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Accumulated temperature data for agriculture

Accumulated temperature data for agriculture

Posted on 08 Sep 2017

Temperature, and especially accumulated temperature, is an important factor and it plays a fundamental role in agricultural productivity. Plants and insects develop in accordance with temperature. The warmer weather, the faster they grow and reproduce, and otherwise, the colder, the slower the processes go.

All species have a biological minimum of a temperature level, and the development does not take place at all below this level. When temperature of environment begins to exceed this minimum level, it gives a start to growth and reproduction. The value of this basic temperature (or a development threshold) has a crucial significance, and it differs for a definite species of plants and insects.

Accumulated temperature (AT) represents an integrated excess or lack of temperature regarding a fixed starting point. This index is calculated as a sum of average daily temperature of air and soil, which exceeds a certain threshold of zero, 5, 10 degrees or a biological minimum of a temperature level.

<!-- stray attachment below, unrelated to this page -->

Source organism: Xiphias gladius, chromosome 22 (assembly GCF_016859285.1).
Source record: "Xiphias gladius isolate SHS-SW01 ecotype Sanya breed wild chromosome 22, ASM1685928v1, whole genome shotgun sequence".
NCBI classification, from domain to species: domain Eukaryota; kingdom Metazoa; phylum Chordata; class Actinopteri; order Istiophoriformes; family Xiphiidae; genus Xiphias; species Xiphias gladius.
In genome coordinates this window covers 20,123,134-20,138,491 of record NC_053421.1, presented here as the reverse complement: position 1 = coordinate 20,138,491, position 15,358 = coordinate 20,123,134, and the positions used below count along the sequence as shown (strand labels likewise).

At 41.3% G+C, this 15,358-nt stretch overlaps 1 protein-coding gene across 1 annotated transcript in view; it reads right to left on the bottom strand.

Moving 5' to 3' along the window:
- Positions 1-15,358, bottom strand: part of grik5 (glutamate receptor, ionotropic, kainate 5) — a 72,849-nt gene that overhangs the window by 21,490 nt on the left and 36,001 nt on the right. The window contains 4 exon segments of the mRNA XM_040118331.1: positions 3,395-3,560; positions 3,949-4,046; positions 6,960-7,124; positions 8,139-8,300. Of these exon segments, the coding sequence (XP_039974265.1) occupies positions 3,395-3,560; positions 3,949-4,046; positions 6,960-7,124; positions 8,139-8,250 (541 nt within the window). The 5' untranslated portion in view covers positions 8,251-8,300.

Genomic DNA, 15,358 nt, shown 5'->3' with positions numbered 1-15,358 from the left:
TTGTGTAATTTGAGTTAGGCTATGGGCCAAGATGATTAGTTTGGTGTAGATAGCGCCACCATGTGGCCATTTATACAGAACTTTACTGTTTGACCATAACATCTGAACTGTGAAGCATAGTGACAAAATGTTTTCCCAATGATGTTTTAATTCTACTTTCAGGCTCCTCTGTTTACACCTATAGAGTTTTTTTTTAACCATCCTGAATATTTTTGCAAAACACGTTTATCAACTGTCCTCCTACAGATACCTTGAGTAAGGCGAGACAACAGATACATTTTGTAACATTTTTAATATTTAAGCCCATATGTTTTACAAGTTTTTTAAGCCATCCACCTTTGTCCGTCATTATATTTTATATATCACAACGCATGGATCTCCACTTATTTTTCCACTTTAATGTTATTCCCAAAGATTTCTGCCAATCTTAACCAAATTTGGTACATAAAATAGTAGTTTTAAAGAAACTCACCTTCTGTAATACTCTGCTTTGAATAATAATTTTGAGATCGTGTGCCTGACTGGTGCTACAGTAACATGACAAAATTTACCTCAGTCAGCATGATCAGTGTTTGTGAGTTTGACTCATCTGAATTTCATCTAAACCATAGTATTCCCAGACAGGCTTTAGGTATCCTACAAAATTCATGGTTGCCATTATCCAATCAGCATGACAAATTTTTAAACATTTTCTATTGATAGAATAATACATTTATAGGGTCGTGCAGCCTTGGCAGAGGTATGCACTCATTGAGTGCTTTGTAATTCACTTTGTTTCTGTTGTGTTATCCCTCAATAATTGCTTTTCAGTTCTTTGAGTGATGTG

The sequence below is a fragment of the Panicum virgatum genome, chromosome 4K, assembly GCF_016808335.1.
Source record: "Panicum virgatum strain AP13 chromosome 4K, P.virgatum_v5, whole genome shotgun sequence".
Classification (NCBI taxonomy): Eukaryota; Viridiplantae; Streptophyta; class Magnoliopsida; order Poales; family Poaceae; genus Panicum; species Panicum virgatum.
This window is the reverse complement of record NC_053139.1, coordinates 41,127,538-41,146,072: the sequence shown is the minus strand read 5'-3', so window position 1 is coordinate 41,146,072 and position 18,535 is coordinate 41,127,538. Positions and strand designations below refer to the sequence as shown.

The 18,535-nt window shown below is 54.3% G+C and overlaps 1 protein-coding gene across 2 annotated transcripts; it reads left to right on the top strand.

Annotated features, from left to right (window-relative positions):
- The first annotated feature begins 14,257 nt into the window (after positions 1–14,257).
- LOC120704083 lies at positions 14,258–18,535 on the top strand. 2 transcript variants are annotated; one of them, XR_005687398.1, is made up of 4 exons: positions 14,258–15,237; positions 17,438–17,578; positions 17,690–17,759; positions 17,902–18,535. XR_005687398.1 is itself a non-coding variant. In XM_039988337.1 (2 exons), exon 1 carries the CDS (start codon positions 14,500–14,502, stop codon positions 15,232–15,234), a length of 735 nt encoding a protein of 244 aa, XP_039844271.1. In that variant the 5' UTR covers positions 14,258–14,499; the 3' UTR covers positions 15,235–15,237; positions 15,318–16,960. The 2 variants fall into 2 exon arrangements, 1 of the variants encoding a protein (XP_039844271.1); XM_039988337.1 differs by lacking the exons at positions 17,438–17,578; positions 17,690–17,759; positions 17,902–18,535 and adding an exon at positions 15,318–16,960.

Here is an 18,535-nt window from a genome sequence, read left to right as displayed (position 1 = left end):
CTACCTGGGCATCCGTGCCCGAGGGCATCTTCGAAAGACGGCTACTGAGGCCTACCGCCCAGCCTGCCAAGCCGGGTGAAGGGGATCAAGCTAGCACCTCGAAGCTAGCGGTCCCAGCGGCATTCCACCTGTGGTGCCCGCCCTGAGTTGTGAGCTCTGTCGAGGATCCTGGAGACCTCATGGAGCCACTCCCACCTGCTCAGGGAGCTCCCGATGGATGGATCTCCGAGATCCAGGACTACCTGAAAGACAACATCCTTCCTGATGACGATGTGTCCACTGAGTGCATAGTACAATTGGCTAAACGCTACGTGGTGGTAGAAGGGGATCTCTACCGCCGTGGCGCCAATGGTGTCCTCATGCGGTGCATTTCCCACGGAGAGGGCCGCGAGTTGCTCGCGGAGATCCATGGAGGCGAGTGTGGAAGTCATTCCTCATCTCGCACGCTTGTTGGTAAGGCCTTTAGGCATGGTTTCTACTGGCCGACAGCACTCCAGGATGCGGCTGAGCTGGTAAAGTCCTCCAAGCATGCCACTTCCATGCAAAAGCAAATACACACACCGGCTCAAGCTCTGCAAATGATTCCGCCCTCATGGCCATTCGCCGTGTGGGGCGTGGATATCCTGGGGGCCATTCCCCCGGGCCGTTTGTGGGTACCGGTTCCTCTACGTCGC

Basically speaking, this is a way to include temperature and time into one dimension for quantitative evaluation of growth speed of plants and insects. Usually the index of accumulated temperature data is used to create models of crop growth.  

In the near future we will introduce our new API for the accumulated temperature data. API will be based on historical data and will be focused primarily on users from the agricultural sector.  

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